Dozens of protesters once again gathered yesterday around noon, in the University Square of Bucharest, defying cold, blizzard and heavy snow, for the 13th day of the marathon-protest against government and president. They came with the same slogans and messages they had during previous days: the resignation of the Boc Cabinet and of President Traian Basescu, along with a general protest against the political class and a demand to hold early elections.
Ex-premier Petre Roman was another politician who dared to join the protests in Universitatii Square, but he had the same fate as the other ones: he was hustled and booed by the protesters and gendarmes had to help him to escape the angry crowd.
Also yesterday, resident physicians rallied in front of the Health Ministry, asking authorities to increase the number of places available through the resident exam and the redistribution of places still vacant throughout the country. In a different move, former army officers staged a protest in front of the Cotroceni Palace, where they demanded early elections and the resignation of President Basescu. According to RTV, people say they cannot endure anymore and they need a change. Retired officers from all over the country voiced their solidarity with the 27 year old officer that attended a protest rally wearing his army uniform, who is now the subject of a disciplinary probe by his superiors.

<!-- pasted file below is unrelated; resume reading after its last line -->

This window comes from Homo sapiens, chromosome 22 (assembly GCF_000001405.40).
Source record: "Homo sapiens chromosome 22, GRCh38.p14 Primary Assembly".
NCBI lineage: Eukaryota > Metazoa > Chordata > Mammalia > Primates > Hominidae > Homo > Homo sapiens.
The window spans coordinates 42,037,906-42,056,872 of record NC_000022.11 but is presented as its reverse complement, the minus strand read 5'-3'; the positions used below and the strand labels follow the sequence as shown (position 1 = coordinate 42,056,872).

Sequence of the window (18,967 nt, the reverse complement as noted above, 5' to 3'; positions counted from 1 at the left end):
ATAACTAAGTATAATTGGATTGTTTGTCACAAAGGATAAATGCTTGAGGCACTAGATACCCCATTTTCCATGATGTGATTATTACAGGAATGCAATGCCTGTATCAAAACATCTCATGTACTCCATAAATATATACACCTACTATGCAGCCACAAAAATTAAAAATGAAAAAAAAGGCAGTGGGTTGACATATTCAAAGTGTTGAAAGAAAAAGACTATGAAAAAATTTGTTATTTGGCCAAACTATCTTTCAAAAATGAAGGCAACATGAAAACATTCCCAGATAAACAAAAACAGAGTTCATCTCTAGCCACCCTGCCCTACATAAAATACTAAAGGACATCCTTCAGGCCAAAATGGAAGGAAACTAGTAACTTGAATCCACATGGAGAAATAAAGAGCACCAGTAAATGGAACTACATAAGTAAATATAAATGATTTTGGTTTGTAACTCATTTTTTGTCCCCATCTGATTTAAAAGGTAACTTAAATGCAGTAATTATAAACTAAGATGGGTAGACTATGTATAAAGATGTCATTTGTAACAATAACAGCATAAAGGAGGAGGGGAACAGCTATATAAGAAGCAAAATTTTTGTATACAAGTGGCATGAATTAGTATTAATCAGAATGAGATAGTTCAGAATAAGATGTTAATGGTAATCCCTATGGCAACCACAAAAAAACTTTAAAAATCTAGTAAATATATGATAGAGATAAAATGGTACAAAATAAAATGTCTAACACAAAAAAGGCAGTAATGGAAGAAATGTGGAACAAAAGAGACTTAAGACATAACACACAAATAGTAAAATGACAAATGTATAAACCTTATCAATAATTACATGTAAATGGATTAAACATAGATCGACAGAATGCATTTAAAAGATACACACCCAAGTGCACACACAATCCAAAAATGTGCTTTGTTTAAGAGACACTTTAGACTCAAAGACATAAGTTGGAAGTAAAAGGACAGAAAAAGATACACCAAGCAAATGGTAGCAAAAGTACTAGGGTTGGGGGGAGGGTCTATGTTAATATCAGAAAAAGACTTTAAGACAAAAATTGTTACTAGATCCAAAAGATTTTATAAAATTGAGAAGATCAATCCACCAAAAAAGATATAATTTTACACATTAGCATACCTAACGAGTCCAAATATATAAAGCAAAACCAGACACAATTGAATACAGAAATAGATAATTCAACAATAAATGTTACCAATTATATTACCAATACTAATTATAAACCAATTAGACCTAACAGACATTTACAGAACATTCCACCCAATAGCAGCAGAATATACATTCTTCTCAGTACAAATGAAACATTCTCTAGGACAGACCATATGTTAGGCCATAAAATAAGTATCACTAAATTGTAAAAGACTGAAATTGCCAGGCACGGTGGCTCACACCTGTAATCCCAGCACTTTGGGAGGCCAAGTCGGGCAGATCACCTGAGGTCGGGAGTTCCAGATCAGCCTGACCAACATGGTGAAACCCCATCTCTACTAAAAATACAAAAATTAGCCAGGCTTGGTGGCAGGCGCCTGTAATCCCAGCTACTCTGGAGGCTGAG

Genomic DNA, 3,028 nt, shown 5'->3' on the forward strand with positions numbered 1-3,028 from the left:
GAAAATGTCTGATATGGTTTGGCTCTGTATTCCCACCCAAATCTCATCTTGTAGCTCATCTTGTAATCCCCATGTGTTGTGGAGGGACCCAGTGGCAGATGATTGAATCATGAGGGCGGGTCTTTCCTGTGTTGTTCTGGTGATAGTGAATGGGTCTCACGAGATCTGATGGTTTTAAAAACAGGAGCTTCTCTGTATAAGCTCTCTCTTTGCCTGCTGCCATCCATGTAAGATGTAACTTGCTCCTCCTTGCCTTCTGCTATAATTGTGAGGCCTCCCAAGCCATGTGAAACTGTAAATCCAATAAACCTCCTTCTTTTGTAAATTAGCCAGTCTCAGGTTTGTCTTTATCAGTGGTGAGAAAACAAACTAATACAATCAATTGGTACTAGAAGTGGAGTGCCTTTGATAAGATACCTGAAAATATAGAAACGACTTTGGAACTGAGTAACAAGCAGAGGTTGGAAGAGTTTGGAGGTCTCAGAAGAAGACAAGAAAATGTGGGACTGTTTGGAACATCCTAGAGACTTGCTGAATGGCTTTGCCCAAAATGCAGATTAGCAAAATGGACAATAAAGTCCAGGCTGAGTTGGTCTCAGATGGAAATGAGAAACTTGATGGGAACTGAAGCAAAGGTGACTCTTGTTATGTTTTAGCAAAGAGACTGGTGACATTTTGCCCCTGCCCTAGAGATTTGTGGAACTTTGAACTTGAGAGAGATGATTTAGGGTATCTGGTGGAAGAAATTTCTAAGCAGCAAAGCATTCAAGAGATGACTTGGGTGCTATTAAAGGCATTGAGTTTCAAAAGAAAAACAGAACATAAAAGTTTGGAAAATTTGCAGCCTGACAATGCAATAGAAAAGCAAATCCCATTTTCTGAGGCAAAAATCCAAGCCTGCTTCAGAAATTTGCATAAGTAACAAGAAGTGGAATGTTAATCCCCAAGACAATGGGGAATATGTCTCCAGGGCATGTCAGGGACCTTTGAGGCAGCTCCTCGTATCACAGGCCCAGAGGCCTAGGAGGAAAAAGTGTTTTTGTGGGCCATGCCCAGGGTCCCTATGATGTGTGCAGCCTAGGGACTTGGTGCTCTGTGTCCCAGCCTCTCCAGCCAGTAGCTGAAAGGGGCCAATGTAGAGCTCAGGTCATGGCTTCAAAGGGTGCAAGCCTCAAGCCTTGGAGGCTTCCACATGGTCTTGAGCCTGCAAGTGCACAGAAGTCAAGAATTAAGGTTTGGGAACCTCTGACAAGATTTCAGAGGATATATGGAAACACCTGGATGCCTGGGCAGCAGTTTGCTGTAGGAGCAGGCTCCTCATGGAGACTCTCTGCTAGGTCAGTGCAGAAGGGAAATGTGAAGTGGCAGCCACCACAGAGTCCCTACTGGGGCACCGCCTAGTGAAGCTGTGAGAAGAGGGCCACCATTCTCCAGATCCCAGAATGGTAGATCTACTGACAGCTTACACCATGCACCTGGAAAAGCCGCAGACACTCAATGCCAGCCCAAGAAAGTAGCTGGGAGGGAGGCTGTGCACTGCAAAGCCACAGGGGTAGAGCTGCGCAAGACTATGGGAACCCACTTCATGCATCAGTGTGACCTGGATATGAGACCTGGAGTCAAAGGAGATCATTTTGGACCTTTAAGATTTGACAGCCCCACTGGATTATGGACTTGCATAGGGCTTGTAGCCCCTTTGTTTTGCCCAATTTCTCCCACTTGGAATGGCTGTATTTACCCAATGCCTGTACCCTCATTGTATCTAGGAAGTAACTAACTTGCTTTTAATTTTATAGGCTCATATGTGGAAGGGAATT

The members of various federations of pensioners met yesterday to decide over the protests they will organise in the coming days. They complain about small pensions and big prices, especially those of medicines.
A group of 25 NGOs urged the political class to take into consideration with “maximum responsibility” the main demands of protesters, i.e. the resignation of President Traian Basescu, the Cabinet, and the calling of early elections. In a press release quoted by Mediafax, the NGOs invite all political parties to act responsibly and show respect to those who are protesting these days. Politicians, however, seem unable to stop attacking each other.
Yesterday, Minister of Interior Traian Igas said that Victor Ponta, too, was booed at the Union Day held Tuesday at Focsani, which proves – according to the minister – that the protests refer to the whole political class and “the Socialists’ attempts to pose as an alternative” will fail.
Meanwhile, international media keep their eyes set on Romanian protests. ‘Le Monde’ writes that the University Square rally is very similar to the Occupy and Indignados movements, which sparked through many states of the world. Press agencies say the Romanian premier launches an appeal to unity, while thousands protest, consider that the protests led to some concessions, but not to a change of policies.